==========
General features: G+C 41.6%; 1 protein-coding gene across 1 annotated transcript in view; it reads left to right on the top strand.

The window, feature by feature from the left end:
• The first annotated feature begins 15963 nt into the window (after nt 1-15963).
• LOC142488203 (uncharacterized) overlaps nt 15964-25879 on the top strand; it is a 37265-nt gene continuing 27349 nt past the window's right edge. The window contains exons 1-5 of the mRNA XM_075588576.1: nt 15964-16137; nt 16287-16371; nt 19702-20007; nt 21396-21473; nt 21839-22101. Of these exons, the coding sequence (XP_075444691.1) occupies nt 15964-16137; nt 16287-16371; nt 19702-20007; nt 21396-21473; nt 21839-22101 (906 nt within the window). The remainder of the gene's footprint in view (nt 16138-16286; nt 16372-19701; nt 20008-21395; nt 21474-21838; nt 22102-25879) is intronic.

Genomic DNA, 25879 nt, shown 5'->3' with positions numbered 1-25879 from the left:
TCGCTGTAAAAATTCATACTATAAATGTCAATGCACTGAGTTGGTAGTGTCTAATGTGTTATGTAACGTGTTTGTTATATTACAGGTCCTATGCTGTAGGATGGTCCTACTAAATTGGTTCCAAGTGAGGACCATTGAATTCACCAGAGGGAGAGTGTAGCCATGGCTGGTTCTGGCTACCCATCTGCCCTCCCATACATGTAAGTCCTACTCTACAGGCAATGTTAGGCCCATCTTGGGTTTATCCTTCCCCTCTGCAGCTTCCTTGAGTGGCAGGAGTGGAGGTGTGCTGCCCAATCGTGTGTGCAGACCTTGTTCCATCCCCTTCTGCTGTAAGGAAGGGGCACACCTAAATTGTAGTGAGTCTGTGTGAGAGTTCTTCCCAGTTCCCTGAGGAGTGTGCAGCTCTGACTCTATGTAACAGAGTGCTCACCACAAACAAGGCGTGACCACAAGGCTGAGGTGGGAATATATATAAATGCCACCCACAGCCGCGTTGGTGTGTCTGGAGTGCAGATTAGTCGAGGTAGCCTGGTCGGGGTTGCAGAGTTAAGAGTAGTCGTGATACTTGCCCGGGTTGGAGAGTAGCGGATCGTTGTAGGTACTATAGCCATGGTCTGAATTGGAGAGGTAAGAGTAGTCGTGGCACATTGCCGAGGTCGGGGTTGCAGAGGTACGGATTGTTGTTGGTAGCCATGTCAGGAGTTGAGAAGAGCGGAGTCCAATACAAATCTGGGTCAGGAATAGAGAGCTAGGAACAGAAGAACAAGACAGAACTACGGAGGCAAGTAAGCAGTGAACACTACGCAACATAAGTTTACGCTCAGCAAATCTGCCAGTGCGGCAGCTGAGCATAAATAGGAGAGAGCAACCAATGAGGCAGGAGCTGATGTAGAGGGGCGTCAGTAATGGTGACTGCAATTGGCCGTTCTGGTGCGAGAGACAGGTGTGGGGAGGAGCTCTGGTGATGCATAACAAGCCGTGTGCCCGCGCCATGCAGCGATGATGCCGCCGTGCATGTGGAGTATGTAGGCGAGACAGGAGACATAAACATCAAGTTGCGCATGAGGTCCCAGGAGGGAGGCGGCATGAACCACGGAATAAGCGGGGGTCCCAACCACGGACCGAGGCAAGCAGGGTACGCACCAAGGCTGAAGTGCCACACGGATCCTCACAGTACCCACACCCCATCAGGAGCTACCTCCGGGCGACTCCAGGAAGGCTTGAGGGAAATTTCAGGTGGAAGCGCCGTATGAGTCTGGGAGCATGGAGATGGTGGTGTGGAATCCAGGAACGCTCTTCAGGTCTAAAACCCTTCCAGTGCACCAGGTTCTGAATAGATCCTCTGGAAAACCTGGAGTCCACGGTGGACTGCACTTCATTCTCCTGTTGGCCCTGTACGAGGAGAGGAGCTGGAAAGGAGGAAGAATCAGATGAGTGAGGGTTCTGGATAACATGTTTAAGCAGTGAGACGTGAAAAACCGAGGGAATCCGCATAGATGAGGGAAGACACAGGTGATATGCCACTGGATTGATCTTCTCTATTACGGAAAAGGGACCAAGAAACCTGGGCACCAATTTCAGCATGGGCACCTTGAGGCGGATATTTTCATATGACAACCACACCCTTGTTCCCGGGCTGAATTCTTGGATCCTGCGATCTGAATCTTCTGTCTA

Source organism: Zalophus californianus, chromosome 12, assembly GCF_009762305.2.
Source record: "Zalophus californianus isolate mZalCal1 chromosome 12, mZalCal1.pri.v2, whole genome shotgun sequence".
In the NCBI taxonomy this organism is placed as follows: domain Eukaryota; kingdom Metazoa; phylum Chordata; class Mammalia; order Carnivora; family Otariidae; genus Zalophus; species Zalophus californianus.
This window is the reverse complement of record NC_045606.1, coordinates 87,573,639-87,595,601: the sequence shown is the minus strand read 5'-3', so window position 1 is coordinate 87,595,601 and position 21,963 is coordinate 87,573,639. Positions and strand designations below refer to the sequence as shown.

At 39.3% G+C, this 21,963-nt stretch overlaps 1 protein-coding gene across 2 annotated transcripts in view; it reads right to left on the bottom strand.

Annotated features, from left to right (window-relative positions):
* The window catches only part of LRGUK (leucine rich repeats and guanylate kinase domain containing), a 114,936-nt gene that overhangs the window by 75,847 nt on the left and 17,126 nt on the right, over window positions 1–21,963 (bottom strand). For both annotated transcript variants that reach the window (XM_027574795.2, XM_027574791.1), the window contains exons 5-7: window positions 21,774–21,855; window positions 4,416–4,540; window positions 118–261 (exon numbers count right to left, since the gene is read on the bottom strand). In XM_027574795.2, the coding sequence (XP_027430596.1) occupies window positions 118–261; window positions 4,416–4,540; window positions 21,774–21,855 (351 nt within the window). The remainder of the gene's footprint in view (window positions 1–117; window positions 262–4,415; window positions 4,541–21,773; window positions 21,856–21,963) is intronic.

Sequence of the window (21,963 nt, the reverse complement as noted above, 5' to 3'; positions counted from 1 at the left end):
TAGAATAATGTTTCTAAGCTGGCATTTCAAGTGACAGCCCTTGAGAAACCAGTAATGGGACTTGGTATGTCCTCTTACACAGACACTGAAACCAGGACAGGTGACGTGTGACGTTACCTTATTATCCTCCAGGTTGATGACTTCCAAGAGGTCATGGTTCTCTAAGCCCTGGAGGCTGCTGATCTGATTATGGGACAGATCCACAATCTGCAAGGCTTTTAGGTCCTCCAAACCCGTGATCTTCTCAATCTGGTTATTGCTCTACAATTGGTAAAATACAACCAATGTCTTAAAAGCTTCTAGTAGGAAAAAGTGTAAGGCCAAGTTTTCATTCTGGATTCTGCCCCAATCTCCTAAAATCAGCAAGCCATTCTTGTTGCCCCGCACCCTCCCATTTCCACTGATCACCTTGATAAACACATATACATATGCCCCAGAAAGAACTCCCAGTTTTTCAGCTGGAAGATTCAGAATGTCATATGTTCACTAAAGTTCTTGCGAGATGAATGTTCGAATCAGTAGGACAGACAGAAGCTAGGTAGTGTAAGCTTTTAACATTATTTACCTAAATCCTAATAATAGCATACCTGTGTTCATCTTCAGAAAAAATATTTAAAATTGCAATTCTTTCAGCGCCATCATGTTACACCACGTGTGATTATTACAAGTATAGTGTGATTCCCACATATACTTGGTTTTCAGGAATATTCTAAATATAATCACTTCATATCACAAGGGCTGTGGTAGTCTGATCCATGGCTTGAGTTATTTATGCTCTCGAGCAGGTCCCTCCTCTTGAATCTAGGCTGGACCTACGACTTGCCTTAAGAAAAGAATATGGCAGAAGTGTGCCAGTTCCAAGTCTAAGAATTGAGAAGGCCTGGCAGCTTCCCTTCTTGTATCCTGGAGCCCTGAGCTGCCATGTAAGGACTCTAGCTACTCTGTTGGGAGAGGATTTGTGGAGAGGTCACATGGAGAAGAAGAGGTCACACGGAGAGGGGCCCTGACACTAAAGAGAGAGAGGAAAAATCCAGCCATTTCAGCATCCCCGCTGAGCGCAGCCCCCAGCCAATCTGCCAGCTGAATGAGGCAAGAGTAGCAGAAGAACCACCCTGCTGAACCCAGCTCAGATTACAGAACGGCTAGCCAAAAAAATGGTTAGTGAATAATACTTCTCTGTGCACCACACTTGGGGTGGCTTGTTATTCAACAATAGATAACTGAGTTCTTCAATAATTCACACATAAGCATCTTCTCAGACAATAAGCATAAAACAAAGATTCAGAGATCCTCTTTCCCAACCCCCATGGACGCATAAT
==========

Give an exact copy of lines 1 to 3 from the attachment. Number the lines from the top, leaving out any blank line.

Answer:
General features: G+C 41.6%; 1 protein-coding gene across 1 annotated transcript in view; it reads left to right on the top strand.

The window, feature by feature from the left end:
• The first annotated feature begins 15963 nt into the window (after nt 1-15963).